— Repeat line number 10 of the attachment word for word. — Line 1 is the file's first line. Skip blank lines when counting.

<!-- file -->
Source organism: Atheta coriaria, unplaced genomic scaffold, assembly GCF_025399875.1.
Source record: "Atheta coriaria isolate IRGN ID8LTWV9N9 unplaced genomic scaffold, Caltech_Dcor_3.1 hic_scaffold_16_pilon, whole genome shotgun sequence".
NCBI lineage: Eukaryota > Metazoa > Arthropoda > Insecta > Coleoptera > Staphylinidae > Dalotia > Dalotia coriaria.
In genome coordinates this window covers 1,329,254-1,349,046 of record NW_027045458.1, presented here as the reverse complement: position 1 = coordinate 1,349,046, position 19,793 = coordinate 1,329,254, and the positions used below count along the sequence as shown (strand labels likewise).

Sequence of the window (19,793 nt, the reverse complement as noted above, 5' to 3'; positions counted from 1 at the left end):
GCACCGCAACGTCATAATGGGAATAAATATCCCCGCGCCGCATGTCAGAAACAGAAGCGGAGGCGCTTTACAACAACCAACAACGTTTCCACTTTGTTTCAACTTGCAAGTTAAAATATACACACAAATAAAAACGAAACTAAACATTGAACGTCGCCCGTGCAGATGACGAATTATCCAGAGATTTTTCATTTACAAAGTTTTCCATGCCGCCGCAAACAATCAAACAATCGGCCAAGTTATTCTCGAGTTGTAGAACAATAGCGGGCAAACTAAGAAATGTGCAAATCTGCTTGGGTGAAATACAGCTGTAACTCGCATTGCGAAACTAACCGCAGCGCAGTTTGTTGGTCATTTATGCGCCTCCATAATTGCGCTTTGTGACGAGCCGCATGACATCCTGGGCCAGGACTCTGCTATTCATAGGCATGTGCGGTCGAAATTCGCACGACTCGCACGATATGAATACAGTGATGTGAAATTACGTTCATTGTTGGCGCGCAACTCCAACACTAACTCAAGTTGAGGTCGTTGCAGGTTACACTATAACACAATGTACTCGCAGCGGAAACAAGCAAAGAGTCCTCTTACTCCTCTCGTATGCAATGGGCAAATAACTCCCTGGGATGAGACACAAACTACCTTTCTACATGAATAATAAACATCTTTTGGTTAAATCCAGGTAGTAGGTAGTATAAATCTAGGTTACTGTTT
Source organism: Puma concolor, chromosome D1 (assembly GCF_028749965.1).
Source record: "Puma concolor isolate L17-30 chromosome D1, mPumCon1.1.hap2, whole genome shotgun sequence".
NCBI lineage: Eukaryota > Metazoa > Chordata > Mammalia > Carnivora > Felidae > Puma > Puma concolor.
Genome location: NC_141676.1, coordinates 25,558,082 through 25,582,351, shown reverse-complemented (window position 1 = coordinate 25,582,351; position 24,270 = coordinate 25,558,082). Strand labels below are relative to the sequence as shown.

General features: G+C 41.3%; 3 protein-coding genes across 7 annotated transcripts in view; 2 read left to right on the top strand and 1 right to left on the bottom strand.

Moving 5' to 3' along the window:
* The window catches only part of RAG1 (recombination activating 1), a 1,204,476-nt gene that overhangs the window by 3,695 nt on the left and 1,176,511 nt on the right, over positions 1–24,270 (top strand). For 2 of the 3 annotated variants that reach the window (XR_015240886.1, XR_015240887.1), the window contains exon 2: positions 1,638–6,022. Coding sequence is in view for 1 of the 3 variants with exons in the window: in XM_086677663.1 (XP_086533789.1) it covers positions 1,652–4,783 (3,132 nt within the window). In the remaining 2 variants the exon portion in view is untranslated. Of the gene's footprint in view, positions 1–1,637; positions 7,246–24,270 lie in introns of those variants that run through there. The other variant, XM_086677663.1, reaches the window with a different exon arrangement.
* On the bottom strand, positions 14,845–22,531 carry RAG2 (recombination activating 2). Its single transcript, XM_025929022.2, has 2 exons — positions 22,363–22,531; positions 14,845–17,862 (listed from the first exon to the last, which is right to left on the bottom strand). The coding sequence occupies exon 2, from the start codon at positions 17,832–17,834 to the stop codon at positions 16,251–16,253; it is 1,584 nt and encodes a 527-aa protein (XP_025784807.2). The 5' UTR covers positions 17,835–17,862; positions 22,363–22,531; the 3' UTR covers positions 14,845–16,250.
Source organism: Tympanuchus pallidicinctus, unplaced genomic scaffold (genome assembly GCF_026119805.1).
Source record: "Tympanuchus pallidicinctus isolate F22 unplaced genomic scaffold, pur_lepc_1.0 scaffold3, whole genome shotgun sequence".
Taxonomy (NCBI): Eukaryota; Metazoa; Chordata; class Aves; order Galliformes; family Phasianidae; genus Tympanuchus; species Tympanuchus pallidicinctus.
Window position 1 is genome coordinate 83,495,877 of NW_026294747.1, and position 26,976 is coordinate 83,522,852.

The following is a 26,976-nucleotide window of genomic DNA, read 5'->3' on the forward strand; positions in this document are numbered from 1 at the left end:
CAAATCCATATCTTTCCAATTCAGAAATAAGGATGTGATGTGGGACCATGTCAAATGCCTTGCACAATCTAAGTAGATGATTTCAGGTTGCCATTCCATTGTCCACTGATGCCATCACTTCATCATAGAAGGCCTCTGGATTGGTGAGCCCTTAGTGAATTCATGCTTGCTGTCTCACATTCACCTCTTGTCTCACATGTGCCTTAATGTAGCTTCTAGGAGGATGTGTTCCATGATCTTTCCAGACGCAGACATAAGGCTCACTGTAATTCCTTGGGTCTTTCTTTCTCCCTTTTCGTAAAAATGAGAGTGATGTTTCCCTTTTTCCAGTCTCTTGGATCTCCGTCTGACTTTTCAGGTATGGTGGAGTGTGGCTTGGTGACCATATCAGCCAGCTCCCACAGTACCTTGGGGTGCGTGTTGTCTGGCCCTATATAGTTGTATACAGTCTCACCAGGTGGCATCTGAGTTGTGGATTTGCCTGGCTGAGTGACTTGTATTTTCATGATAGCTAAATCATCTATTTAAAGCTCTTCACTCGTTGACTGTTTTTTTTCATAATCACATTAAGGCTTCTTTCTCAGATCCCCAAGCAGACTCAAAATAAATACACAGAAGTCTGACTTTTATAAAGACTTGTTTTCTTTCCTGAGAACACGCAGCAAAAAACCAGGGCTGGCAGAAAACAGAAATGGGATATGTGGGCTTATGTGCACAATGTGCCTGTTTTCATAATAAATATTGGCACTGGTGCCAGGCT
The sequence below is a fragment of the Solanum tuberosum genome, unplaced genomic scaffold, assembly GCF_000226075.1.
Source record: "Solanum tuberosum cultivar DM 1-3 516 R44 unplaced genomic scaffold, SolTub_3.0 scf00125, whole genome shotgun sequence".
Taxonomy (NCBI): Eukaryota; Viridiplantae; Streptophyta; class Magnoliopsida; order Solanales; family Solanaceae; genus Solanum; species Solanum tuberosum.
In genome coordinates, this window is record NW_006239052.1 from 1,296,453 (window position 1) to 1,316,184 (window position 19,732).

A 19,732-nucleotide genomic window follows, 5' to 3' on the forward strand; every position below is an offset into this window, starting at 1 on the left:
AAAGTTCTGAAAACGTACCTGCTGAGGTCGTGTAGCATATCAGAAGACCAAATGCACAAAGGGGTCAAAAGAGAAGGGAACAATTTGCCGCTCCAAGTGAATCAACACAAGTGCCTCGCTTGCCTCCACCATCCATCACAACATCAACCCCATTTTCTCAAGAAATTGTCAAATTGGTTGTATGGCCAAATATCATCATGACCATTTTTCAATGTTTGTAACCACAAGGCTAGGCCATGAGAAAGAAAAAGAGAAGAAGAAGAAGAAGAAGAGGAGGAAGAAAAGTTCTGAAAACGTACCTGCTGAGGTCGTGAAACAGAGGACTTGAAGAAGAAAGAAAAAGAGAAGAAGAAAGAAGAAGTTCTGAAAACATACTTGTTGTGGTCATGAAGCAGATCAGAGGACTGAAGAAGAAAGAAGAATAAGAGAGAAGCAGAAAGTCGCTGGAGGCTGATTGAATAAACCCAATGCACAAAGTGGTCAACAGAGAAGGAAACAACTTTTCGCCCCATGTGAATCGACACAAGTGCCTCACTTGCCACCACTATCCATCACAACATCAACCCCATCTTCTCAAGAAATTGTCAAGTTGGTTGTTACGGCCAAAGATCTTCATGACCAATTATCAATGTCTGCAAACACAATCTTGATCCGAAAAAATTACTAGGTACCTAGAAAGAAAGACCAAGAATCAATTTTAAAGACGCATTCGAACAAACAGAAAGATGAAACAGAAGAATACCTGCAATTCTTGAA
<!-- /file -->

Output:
Genome location: NC_141676.1, coordinates 25,558,082 through 25,582,351, shown reverse-complemented (window position 1 = coordinate 25,582,351; position 24,270 = coordinate 25,558,082). Strand labels below are relative to the sequence as shown.